Heartworm disease is the condition that results from infection with the mosquito-transmitted parasite, Dirofilaria immitis, and its negative physiologic effects on the animal’s body. The presence of heartworms and thus heartworm disease is regionally endemic, with infections reported in all US states and territories. The highest rates are seen in the Southeast, but the rates of disease in many areas of the country are increasing. The increased prevalence of heartworm infection is due to a variety of factors, including climate change, shifting wildlife territories, and increased movement of animals across geographic areas.
In affected animals, one or more heartworms live in the heart, lungs, and blood vessels, where they can cause significant damage that can result in serious illness or even death. Heartworm infection can occur in dogs, cats, and ferrets, although the parasite affects each species differently.
Testing, administration of monthly preventive medications, and treatment of infected dogs can be costly for animal shelters. This expense also makes prevention and treatment of heartworm a challenge. However it is possible and necessary to address heartworm in both individual animals and the larger population. Administering treatment may also increase a dog’s length of stay within the sheltering system.
Heartworm is vector-borne parasite transmitted by mosquitos. The life cycle of a heartworm is complex and takes several months to complete. Spread of infection requires adequate humidity and temperature to support a mosquito population. Mosquitoes ingest an immature stage of the parasite known as microfilaria when they bite an infected dog. These microfilariae develop into a later but still immature infective stage while in the mosquito’s body over approximately 2 weeks. After that point, they can be transmitted to another animal through the bite of that mosquito. Once in the body of the animal host this immature larval stage eventually develops into adult heartworms over a period of several months. Animals may be bitten and infected with heartworms multiple times by multiple mosquitoes, leading to heavier worm burdens that can increase severity of the disease.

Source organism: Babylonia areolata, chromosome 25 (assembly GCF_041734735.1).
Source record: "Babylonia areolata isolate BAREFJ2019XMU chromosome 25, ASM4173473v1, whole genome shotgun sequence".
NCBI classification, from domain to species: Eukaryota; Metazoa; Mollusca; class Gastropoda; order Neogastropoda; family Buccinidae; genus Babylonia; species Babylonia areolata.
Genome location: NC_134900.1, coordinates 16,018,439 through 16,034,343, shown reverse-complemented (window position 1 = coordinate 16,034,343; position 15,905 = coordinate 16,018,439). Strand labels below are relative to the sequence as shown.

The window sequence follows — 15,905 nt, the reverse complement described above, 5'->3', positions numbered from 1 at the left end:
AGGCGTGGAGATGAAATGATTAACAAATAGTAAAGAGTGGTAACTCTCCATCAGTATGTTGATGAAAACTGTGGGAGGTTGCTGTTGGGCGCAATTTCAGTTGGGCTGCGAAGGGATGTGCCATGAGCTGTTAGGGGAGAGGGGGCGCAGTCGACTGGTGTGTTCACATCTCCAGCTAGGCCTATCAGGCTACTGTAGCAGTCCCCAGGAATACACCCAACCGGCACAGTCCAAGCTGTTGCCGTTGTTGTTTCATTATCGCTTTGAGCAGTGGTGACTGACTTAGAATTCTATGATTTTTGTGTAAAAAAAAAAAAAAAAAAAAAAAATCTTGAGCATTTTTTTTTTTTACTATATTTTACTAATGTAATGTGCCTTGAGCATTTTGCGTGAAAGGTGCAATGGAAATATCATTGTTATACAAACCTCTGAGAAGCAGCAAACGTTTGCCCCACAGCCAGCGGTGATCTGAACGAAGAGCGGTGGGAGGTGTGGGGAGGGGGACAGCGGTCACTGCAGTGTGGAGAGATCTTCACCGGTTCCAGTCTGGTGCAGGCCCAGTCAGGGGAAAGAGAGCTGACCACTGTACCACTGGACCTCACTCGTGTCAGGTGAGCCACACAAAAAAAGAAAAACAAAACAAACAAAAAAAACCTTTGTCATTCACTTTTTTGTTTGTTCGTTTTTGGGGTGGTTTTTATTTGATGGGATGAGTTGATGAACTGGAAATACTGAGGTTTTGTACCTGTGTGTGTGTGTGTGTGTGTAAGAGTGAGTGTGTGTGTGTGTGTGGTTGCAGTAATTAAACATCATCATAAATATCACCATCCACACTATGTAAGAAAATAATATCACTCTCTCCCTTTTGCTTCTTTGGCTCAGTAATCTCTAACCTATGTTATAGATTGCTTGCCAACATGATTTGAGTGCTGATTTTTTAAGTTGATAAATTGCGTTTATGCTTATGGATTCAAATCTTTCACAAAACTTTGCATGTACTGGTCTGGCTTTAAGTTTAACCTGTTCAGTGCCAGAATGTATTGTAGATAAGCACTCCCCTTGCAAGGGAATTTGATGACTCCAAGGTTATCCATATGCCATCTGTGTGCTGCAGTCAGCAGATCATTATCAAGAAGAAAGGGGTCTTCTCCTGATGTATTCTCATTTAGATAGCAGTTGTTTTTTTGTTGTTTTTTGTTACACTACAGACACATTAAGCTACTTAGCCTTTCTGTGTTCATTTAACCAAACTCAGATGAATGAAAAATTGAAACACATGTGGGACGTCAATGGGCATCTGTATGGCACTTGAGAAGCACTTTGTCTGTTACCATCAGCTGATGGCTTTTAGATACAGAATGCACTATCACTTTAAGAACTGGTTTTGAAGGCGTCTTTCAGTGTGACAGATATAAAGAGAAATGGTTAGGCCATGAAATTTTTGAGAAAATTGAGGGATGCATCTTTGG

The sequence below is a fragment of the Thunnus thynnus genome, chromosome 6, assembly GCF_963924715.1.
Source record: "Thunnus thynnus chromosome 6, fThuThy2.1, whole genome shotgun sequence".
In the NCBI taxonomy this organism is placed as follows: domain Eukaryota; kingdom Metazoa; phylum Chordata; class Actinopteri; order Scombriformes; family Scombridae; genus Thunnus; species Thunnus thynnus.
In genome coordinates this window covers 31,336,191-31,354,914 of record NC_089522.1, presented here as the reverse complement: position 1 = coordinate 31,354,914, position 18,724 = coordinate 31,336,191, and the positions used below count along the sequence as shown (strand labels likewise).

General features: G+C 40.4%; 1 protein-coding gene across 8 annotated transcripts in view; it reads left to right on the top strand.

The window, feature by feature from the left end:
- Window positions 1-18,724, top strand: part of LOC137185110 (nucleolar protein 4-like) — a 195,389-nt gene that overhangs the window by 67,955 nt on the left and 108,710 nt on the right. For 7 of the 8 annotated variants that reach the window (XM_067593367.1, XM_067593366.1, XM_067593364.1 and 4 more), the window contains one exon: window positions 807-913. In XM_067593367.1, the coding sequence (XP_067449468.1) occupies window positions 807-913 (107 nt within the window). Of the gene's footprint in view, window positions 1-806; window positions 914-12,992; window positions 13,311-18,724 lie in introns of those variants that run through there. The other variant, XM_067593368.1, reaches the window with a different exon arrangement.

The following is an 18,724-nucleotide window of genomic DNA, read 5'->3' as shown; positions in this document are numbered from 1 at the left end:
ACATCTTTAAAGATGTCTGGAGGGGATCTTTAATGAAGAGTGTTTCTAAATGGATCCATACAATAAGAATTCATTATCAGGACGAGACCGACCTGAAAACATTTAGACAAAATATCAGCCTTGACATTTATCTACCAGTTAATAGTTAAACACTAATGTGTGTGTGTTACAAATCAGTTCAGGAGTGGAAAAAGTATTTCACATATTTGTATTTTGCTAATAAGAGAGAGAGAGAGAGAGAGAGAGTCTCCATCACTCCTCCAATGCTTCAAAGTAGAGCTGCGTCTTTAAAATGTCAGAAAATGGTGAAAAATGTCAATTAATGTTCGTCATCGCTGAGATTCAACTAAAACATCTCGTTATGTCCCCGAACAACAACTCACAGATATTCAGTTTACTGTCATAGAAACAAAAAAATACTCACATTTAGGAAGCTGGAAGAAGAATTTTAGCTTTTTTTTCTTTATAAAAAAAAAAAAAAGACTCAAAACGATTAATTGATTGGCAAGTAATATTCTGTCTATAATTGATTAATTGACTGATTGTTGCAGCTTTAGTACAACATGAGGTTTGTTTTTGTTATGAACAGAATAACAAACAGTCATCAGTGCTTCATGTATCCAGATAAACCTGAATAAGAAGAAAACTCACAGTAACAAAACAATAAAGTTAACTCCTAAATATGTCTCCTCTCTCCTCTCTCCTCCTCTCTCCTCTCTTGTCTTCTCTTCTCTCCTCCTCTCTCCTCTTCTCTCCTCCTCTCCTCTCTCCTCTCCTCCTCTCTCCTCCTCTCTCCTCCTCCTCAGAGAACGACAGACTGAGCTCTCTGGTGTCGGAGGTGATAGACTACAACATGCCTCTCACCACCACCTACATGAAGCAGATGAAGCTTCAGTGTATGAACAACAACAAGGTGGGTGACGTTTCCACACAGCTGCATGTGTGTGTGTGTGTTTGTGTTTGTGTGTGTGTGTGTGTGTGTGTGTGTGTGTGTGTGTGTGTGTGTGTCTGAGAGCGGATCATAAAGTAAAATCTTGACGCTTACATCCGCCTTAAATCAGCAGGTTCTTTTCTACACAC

Adult heartworms can live for a few years in cats and several years in dogs. A patent infection results in the production of circulating microfilaria in dogs that have both male and female worms within their cardiovascular system. As a result, this dog is then a potential source of infection for mosquitoes and consequently other animals.
Because a heartworm positive dog in a household, shelter, or neighborhood can serve as a reservoir of infection, treatment of infected animals is necessary to protect not only the health of the individual but also the larger population.
The Association of Shelter Veterinarians and the American Heartworm Society have recommended practices to minimize the risk of heartworm transmission associated with the relocation of dogs [PDF]. There is a corresponding list of medications for a veterinarian to consider prescribing for a heartworm positive dog prior to relocation of the dog.
Veterinarians prescribe preventive medication that can be applied topically, given orally, or injected. Published guidelines [PDF] recommend testing dogs (except for puppies under 5-7 months of age) for heartworm infection prior to starting preventive medication. In a shelter setting this would ideally be performed upon intake, to allow shelters to identify positive animals that will then require treatment for their welfare and to prevent them from becoming a reservoir of infection for other animals in the area. While shelters are encouraged to perform testing on at-risk dogs, organizations must balance this recommendation alongside considerations such as resource allocation and their capacity for care. Even when testing is not performed, administration of year-round heartworm preventive is still recommended for all shelter dogs [PDF]. Current medications (e.g. macrocyclic lactones) used for heartworm prevention have been shown to be safe for us in infected dogs and are in fact a critical component of treatment protocols for dogs with heartworm disease.
Cats and ferrets should also receive year-round heartworm preventive while in the care of the shelter. Testing prior to starting preventive medications is not recommended or necessary because of the different nature of infections and limitations of available tests in these species.
Reducing exposure to mosquitoes through use of a prescribed repellent and environmental control (Ex. Elimination of standing water) is also helpful in preventing infection with heartworms.
In animal shelters, development of protocols regarding testing, prevention, and treatment of heartworms should be overseen by a veterinarian familiar with the population and knowledgeable in shelter medicine.
Clinical signs of heartworm infection vary based on severity of disease and the species infected.
- Mild: cough or no symptoms
- Moderate: cough and exercise intolerance
- Severe: signs can include difficulty breathing, fluid accumulation in abdomen, episodes of loss of consciousness in addition to signs seen in mild and moderate cases. Death may occur at this stage of heartworm infection.
- Clinical disease in cats is much different than dogs. Worm burdens are usually lighter, and worms don’t live for as long, but clinical signs can still be severe.
- Clinical signs in cats can range from none to sudden death. Chronic respiratory signs such as coughing and rapid or difficulty in breathing are most common.